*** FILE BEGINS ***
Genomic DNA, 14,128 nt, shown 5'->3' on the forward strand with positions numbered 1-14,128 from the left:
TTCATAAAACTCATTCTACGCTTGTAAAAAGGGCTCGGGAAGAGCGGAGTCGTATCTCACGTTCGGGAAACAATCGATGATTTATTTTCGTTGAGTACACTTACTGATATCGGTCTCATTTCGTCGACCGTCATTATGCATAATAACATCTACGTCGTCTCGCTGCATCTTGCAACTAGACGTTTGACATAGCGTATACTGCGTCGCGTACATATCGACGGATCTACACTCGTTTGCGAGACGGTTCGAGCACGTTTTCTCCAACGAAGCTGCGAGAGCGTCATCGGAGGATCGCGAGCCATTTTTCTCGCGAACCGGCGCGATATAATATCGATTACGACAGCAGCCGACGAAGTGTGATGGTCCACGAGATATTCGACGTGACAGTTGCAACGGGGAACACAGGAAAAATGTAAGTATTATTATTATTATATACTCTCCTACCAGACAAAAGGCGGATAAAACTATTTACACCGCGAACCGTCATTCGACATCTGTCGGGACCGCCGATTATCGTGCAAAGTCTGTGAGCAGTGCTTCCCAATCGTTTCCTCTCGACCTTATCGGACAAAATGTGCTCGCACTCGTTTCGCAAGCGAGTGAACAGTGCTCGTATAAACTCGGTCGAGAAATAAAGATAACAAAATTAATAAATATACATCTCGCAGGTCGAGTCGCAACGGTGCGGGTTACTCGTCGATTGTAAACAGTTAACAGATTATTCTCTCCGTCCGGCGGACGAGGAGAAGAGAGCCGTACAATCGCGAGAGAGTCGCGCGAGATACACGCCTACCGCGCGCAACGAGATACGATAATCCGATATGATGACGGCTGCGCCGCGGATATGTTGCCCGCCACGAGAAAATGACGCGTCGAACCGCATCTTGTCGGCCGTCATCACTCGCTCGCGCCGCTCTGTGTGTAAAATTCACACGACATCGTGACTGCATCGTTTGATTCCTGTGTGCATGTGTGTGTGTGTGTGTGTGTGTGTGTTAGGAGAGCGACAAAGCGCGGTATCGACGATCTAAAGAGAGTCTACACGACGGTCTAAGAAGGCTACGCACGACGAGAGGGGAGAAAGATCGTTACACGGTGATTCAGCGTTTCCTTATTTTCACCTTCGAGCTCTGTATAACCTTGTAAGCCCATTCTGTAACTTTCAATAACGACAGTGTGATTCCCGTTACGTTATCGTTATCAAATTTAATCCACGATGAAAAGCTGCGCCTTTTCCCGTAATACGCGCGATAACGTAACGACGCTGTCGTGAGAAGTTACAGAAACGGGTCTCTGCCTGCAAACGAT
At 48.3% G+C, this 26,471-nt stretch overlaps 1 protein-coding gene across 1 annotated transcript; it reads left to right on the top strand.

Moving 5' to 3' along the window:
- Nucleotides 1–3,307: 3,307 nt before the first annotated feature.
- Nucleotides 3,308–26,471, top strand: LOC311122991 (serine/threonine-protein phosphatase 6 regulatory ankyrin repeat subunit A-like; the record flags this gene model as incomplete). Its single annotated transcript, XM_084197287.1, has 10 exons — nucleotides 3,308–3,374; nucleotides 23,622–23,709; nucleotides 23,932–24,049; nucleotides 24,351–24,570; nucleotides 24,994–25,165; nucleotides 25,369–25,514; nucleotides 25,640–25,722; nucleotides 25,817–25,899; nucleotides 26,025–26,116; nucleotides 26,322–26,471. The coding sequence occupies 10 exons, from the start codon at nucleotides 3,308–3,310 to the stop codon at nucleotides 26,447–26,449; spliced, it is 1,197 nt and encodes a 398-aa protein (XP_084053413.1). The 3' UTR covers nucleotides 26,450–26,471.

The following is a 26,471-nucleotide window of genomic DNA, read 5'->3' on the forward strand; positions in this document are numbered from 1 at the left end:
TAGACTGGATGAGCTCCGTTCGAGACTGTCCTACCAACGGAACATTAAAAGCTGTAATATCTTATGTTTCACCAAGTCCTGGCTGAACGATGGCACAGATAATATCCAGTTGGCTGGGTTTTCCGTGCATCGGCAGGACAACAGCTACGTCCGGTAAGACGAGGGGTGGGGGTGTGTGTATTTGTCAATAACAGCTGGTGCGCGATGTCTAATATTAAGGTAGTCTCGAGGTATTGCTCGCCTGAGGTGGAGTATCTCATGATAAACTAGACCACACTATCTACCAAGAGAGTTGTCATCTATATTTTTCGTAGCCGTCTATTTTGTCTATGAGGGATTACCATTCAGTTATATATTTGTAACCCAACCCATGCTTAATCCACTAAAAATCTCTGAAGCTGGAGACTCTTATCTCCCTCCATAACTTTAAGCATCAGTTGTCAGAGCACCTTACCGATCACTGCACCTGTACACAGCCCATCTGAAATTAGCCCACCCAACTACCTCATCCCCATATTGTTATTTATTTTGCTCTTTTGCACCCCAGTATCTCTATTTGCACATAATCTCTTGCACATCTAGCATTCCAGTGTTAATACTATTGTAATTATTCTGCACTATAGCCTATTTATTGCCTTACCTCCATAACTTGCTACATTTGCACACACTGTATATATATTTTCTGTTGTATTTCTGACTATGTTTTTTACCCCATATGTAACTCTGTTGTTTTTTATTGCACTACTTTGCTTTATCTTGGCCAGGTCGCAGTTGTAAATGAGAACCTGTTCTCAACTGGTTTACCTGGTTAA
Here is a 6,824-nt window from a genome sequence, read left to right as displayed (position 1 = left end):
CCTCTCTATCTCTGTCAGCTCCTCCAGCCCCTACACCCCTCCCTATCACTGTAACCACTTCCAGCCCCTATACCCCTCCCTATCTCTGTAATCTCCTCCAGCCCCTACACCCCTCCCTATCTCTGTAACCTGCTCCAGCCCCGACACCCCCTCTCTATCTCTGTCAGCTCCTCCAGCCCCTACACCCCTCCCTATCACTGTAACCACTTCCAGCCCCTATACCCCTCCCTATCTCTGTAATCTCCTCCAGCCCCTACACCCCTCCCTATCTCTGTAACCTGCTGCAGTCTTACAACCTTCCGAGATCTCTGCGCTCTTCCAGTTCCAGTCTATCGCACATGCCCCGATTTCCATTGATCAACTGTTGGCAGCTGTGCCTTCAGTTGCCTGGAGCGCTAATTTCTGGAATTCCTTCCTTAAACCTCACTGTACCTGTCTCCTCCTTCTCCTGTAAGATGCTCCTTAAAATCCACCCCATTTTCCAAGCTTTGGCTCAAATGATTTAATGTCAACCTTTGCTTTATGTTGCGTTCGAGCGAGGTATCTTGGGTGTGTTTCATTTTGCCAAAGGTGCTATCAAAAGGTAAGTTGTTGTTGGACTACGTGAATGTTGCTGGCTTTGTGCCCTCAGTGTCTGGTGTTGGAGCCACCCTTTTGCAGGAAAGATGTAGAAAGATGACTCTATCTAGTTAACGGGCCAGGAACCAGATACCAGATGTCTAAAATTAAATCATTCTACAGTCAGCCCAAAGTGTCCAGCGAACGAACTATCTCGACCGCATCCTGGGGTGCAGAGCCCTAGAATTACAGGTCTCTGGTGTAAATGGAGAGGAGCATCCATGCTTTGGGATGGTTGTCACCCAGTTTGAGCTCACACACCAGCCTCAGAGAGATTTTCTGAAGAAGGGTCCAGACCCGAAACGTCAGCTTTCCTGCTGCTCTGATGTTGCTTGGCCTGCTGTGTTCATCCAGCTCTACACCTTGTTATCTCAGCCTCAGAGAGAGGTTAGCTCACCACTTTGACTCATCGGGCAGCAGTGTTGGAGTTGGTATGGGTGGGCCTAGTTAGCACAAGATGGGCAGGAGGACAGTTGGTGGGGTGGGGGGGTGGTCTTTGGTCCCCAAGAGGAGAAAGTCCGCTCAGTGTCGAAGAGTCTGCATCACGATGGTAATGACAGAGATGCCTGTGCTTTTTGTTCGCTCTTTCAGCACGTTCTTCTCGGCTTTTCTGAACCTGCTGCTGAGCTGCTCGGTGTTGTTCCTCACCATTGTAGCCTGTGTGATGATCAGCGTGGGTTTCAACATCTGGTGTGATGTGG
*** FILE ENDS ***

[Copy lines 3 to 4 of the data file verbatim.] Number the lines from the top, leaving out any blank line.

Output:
At 48.3% G+C, this 26,471-nt stretch overlaps 1 protein-coding gene across 1 annotated transcript; it reads left to right on the top strand.

Moving 5' to 3' along the window: